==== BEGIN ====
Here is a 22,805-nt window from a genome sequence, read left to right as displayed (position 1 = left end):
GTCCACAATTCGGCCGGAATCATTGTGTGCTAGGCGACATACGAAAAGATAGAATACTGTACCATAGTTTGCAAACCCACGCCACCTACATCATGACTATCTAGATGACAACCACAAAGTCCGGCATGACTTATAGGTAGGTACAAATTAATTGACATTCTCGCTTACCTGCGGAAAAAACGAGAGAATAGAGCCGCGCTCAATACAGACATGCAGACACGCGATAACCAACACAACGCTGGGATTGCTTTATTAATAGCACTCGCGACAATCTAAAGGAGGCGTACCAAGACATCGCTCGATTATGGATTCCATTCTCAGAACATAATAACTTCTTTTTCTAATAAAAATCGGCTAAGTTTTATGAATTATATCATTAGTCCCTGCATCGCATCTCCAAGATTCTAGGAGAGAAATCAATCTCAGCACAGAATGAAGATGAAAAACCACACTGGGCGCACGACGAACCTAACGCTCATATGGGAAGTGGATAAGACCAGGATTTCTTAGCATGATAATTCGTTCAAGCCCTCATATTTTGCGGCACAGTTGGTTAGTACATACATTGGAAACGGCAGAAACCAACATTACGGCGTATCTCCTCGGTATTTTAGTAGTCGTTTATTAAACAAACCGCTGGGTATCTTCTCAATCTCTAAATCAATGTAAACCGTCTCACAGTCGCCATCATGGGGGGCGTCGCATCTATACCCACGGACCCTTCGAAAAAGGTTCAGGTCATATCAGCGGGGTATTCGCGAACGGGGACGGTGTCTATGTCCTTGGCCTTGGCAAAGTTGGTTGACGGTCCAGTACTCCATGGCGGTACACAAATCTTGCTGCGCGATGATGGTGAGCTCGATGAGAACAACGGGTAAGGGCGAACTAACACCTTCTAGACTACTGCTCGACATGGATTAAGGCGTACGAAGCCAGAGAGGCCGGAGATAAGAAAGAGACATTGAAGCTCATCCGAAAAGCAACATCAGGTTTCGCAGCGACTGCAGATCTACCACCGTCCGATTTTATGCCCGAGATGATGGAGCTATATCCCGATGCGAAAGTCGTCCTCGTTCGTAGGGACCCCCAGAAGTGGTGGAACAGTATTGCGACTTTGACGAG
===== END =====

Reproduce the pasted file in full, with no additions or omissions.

Here is a 22,805-nt window from a genome sequence, read left to right as displayed (position 1 = left end):
GTCCACAATTCGGCCGGAATCATTGTGTGCTAGGCGACATACGAAAAGATAGAATACTGTACCATAGTTTGCAAACCCACGCCACCTACATCATGACTATCTAGATGACAACCACAAAGTCCGGCATGACTTATAGGTAGGTACAAATTAATTGACATTCTCGCTTACCTGCGGAAAAAACGAGAGAATAGAGCCGCGCTCAATACAGACATGCAGACACGCGATAACCAACACAACGCTGGGATTGCTTTATTAATAGCACTCGCGACAATCTAAAGGAGGCGTACCAAGACATCGCTCGATTATGGATTCCATTCTCAGAACATAATAACTTCTTTTTCTAATAAAAATCGGCTAAGTTTTATGAATTATATCATTAGTCCCTGCATCGCATCTCCAAGATTCTAGGAGAGAAATCAATCTCAGCACAGAATGAAGATGAAAAACCACACTGGGCGCACGACGAACCTAACGCTCATATGGGAAGTGGATAAGACCAGGATTTCTTAGCATGATAATTCGTTCAAGCCCTCATATTTTGCGGCACAGTTGGTTAGTACATACATTGGAAACGGCAGAAACCAACATTACGGCGTATCTCCTCGGTATTTTAGTAGTCGTTTATTAAACAAACCGCTGGGTATCTTCTCAATCTCTAAATCAATGTAAACCGTCTCACAGTCGCCATCATGGGGGGCGTCGCATCTATACCCACGGACCCTTCGAAAAAGGTTCAGGTCATATCAGCGGGGTATTCGCGAACGGGGACGGTGTCTATGTCCTTGGCCTTGGCAAAGTTGGTTGACGGTCCAGTACTCCATGGCGGTACACAAATCTTGCTGCGCGATGATGGTGAGCTCGATGAGAACAACGGGTAAGGGCGAACTAACACCTTCTAGACTACTGCTCGACATGGATTAAGGCGTACGAAGCCAGAGAGGCCGGAGATAAGAAAGAGACATTGAAGCTCATCCGAAAAGCAACATCAGGTTTCGCAGCGACTGCAGATCTACCACCGTCCGATTTTATGCCCGAGATGATGGAGCTATATCCCGATGCGAAAGTCGTCCTCGTTCGTAGGGACCCCCAGAAGTGGTGGAACAGTATTGCGACTTTGACGAG